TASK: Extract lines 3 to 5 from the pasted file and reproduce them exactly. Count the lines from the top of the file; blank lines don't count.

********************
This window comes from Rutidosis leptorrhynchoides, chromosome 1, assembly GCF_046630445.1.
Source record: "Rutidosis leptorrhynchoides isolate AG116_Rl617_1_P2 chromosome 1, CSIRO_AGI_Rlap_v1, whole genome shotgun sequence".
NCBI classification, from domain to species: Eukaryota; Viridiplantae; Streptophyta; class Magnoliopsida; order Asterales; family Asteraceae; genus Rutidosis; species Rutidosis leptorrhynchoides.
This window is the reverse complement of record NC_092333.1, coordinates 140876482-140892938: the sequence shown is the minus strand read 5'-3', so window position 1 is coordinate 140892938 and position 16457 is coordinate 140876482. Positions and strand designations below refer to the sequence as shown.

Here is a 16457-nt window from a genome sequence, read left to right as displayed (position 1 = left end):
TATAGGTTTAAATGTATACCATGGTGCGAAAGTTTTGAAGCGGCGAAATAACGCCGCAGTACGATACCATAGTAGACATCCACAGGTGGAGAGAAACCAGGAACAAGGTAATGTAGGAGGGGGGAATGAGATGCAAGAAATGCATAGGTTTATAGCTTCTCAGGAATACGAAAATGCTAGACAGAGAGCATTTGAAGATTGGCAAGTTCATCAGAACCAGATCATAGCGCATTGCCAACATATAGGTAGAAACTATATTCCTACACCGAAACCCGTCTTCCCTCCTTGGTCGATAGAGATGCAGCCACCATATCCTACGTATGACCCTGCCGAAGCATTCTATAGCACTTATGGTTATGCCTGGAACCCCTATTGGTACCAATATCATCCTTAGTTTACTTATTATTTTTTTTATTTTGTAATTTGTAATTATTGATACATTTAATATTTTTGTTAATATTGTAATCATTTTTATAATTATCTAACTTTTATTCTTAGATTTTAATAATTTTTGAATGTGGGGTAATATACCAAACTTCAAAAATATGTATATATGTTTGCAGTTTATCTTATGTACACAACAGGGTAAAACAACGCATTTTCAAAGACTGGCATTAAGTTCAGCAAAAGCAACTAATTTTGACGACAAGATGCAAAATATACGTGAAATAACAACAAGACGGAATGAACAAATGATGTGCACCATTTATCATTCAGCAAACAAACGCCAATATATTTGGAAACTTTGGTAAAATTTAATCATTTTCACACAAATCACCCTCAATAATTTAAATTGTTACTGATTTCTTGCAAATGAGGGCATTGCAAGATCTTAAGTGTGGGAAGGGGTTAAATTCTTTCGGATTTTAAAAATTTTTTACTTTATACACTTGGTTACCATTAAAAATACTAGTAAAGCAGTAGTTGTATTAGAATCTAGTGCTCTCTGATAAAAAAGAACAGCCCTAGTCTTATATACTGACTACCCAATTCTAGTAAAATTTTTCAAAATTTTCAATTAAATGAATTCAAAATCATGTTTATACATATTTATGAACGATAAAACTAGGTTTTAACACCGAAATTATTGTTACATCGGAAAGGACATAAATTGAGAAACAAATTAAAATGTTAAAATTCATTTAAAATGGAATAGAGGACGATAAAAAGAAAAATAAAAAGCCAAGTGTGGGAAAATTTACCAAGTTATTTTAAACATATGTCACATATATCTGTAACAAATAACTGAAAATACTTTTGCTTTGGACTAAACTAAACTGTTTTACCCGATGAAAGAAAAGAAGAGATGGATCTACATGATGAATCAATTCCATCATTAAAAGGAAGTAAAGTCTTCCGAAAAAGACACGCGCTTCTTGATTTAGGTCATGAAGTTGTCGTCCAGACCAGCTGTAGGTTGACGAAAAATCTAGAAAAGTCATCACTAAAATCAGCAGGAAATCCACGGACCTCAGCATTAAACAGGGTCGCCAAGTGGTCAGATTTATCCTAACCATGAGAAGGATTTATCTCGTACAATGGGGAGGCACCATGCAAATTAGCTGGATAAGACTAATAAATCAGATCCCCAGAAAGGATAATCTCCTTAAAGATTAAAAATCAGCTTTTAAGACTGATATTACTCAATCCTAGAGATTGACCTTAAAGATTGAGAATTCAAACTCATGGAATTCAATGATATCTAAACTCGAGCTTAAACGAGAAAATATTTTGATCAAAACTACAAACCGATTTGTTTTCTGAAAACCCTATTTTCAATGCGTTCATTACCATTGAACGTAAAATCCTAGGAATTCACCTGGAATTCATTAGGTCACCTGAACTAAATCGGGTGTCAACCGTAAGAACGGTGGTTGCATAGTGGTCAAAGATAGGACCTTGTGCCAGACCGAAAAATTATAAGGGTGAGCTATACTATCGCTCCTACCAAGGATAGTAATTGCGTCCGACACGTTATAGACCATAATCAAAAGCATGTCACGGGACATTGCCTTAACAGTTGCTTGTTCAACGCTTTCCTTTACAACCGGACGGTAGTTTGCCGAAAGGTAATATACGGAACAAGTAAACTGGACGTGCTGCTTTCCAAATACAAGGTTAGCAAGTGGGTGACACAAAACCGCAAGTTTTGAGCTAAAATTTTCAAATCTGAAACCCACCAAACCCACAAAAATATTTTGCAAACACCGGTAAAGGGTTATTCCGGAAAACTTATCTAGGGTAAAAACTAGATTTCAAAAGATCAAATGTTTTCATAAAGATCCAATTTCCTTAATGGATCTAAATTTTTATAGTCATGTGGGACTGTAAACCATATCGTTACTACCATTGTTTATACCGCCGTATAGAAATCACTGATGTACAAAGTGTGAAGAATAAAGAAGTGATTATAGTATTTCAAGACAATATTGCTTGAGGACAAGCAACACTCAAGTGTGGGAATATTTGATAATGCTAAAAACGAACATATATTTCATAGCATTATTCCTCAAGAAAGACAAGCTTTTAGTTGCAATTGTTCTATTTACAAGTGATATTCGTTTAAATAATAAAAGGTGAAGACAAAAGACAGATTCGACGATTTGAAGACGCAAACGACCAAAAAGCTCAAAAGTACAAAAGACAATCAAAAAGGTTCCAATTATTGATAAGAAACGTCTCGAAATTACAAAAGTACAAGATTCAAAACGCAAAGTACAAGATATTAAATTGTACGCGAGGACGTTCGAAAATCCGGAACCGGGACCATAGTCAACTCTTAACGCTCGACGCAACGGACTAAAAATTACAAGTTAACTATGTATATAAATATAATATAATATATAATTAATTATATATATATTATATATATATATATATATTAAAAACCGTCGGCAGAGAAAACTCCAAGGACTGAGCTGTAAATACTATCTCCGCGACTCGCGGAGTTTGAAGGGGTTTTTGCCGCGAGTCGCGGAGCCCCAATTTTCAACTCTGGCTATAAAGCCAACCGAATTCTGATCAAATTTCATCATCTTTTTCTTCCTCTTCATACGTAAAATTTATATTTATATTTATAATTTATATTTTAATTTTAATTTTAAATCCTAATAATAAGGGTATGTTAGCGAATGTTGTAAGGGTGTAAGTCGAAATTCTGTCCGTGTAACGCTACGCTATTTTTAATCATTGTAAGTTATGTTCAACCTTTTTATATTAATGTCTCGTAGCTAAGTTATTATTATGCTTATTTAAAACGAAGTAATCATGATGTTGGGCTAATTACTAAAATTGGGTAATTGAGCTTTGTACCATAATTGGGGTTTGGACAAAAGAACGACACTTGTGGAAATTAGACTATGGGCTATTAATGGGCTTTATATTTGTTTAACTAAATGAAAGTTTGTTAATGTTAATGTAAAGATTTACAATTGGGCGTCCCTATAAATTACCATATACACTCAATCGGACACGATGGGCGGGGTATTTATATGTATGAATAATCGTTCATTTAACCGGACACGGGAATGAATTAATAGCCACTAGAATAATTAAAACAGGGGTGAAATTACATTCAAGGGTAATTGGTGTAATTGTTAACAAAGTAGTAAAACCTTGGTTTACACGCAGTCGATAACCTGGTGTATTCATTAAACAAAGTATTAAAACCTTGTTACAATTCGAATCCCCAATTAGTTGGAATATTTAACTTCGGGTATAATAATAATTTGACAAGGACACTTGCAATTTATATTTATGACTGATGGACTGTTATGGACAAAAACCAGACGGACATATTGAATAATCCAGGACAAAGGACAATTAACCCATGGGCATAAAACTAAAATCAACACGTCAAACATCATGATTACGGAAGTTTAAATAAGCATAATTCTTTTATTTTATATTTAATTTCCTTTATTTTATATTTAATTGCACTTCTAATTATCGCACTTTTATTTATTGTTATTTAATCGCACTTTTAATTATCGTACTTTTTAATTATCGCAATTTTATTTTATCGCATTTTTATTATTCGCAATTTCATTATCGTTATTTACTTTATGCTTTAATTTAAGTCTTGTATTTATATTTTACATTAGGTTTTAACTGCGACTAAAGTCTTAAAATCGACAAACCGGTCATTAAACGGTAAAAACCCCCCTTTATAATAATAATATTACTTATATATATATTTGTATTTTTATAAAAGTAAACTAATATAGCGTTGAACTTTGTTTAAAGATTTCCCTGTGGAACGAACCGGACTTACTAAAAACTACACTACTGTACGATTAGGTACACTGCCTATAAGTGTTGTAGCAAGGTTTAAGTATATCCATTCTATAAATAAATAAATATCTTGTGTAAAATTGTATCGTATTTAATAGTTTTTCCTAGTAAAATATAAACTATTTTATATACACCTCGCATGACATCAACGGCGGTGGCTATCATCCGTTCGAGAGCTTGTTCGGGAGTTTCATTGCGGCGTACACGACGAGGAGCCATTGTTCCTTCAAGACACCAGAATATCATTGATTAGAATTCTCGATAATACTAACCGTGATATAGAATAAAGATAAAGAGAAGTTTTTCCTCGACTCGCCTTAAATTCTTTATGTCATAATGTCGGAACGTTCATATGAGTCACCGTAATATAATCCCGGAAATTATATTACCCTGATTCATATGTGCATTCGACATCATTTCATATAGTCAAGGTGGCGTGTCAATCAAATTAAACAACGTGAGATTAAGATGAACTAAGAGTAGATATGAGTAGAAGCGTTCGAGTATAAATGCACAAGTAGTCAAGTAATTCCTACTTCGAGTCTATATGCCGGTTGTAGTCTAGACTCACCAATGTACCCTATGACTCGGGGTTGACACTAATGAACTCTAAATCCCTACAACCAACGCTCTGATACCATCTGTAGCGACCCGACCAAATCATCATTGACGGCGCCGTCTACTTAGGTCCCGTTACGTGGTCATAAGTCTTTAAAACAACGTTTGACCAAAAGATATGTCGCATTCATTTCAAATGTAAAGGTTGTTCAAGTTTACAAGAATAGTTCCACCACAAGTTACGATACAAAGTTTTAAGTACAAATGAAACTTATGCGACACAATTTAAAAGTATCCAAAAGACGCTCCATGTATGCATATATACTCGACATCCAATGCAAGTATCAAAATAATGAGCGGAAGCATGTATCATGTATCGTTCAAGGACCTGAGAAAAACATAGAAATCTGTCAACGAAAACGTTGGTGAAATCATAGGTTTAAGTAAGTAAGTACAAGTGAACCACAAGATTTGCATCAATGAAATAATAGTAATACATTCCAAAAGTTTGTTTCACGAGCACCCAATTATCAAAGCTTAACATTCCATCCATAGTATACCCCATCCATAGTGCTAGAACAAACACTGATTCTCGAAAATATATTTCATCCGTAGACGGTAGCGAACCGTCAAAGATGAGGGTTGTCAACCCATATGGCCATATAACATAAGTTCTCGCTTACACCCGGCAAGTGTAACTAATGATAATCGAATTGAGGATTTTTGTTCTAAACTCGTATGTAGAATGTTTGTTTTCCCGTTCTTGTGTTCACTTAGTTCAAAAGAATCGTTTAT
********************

NCBI classification, from domain to species: Eukaryota; Viridiplantae; Streptophyta; class Magnoliopsida; order Asterales; family Asteraceae; genus Rutidosis; species Rutidosis leptorrhynchoides.
This window is the reverse complement of record NC_092333.1, coordinates 140876482-140892938: the sequence shown is the minus strand read 5'-3', so window position 1 is coordinate 140892938 and position 16457 is coordinate 140876482. Positions and strand designations below refer to the sequence as shown.

Here is a 16457-nt window from a genome sequence, read left to right as displayed (position 1 = left end):